At Wembley today it would not be surprising if eyes drift to either flank of the expansive apron of the national stadium’s pitch. The green grass of Wembley notoriously stretches further than most other pitches, providing the widest of stages for teams to perform. It will suit Liverpool and Chelsea, the teams performing in the 150th final of the FA Cup.
It is only two-and-a-half months since these two sides met here in the League Cup final, in which Liverpool triumphed on penalties, but — unlike today — on that occasion we weren’t afforded the battle of the English right backs.
Reece James missed February’s final due to injury but will be back in the Chelsea team today and will be lining up against Trent Alexander-Arnold; both full backs have had brilliant seasons. The wide Wembley pitch will play to their style and, most likely, only increase their team’s reliance on them.
Both right backs are attacking by nature, although Liverpool and Chelsea do have different playing styles. Whereas Jurgen Klopp sets his side up to press the opposition, force defenders into mistakes and win possession as high up the pitch as possible, Thomas Tuchel prefers his three-man central defence to be deeper and thus the wing backs to be further in their own half.
Thus, it is perhaps no surprise that Alexander-Arnold has a better record of winning possession from opponents; the 23-year-old has regained the ball on 319 occasions this season compared to James’s 150, the Liverpool defender also averages more interceptions per 90 minutes than his Chelsea counterpart.
However, James has shown he is more adept at stopping opposition players when they are on the attack with a 76 per cent tackle success rate, which is higher than Alexander-Arnold’s 58 per cent. It must be remembered that Alexander-Arnold has performed in a stable defence this term, which has kept 20 clean sheets, and played more minutes than James, who was out for two months with a hamstring injury.
Yet, it is in attack that these two young players come into their own. With his desire to advance up the pitch and ability to ping superb crosses, it is of no surprise that Alexander-Arnold has notched 12 assists in his 31 Premier League appearances, the second-highest in the division. Meanwhile, James has seven league assists in 23 games.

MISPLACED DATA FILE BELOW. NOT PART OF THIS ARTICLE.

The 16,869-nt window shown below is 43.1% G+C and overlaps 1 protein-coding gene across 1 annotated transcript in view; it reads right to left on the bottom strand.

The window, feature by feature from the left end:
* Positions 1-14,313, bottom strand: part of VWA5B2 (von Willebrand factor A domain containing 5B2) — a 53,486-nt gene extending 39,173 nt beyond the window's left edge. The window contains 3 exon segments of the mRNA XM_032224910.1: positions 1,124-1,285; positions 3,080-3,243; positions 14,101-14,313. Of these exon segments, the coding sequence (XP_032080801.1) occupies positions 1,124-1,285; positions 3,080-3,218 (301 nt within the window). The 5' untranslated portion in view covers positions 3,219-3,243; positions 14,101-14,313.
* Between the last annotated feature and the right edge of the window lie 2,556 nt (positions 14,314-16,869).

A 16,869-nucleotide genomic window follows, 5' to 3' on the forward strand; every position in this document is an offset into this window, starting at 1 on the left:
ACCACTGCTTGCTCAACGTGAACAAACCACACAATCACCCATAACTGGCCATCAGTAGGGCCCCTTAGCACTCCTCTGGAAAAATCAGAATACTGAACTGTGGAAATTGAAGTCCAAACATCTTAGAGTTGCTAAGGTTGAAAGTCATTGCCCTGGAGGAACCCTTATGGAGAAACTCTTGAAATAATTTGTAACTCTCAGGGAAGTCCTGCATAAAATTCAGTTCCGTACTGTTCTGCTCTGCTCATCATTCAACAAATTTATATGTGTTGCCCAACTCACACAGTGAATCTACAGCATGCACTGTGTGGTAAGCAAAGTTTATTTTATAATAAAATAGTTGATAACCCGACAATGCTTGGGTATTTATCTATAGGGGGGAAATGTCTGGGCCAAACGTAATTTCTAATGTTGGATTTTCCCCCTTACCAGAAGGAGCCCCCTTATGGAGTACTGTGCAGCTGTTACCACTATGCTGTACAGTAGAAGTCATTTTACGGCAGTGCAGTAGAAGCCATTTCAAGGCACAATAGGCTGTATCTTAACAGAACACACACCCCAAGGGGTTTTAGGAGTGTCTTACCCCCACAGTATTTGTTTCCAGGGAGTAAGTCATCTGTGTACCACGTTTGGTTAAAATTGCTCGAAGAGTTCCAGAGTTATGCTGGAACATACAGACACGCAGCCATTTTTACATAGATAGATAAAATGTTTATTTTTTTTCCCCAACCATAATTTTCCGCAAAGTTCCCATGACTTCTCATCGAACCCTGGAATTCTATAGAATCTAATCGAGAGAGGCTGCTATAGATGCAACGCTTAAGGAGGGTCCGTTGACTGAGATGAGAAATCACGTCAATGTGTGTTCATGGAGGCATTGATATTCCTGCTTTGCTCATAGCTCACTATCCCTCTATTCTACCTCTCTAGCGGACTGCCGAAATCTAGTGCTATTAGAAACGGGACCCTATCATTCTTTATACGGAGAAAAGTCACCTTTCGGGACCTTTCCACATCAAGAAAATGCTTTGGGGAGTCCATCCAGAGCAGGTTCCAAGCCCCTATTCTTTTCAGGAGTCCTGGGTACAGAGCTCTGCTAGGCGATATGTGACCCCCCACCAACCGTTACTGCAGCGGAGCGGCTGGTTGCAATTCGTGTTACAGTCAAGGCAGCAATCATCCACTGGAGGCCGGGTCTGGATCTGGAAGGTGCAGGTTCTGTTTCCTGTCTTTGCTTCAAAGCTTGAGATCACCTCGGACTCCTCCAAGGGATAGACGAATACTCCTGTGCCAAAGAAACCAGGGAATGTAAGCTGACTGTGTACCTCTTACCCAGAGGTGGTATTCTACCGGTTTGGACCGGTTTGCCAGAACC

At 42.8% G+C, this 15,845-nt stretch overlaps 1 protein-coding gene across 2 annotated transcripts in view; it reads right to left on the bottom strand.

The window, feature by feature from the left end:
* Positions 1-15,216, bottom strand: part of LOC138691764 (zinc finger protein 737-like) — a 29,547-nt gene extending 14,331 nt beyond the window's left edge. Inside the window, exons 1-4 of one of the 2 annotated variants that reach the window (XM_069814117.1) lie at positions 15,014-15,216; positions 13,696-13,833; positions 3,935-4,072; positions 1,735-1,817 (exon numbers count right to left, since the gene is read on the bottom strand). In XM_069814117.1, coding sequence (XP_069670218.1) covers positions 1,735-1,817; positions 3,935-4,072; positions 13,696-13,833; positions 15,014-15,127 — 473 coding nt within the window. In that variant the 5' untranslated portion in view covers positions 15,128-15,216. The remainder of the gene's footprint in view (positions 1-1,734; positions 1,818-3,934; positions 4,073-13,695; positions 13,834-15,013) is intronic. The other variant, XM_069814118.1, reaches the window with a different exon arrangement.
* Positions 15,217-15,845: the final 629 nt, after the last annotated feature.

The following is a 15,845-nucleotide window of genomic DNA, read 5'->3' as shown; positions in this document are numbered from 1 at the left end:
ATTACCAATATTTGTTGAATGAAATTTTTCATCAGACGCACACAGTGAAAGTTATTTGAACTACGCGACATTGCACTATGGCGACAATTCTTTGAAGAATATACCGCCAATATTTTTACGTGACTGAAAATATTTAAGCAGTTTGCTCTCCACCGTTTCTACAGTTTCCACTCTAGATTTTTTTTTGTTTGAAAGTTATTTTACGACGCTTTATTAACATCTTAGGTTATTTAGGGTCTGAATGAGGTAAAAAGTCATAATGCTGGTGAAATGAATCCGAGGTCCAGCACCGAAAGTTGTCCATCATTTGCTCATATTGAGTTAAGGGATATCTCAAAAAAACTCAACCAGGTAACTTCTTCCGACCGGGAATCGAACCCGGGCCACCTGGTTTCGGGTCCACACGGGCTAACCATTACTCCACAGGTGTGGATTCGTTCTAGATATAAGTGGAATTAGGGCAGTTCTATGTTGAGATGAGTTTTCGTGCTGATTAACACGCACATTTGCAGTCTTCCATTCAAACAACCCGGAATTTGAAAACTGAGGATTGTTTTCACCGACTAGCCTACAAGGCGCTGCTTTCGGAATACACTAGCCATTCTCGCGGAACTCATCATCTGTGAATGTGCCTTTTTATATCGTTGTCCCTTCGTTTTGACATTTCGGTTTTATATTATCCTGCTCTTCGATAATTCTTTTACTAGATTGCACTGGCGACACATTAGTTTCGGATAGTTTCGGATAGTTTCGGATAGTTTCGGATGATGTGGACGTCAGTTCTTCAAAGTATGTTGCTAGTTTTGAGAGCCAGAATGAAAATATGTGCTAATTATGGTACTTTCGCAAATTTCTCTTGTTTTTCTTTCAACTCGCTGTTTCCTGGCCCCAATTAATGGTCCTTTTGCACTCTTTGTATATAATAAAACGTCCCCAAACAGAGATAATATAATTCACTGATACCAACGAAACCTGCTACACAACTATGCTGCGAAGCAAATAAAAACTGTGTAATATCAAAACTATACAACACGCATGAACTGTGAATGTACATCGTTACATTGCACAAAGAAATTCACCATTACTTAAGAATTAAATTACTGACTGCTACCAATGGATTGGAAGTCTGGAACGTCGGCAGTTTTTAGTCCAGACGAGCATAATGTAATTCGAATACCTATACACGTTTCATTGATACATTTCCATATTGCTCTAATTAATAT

Although Alexander-Arnold is more influential in setting up goals, the 22-year-old Chelsea man is more of a direct goal threat. He has scored six goals, making him the highest-scoring defender in the Premier League this term. Arriving in the penalty area at just the right moment to finish off a move has become a customary James move for Chelsea.
'I would love two Reece James'
Both in attack and defence, the pair are more than great prospects, but the real deal here and now. It’s why they are regularly called up for England by Gareth Southgate, who will be casting his eye over today’s final. But there is a perception that come the World Cup in November only one of Alexander-Arnold and James will be in Qatar, given Kyle Walker is first-choice.
Still, influence for their club’s this season has been notable. Tuchel remains adamant that had James been available for the whole season then Chelsea would have challenged Manchester City and Liverpool more closely in the title race. When James suffered his hamstring injury in December, Chelsea were second, eight points behind City. By early March, and James’s return, they were 13 points behind City and 10 points below Liverpool.
“I would love to have two of Reece James,” Tuchel said last month, following his return from injury. “It’s like 50 per cent towards wing back and 45 per cent towards the back three. It depends a little bit on how the opponent plays against us. I’m a bit more into that his very best position is the wing back position where he is perhaps even more decisive, more useful. But it is more demanding.”
Similarly, Liverpool are a weaker proposition without Alexander-Arnold, who has grown to become a key part of Klopp’s outfit. His ability to swiftly turn defence into attack with a raking pass is pivotal for Liverpool’s counter-pressing game. Although his defensive strength has been questioned by some, there is no doubt that this part of his game has developed over the past 12 months.
“Of course, he’s still in the right back position to defend especially, then he’s a right winger, then he’s an eight, a six, a playmaker,” Klopp said in December of Alexander-Arnold’s flexibility.
What will become apparent today as the pair come head to head is the extent to which their teams have become reliant on their strengths.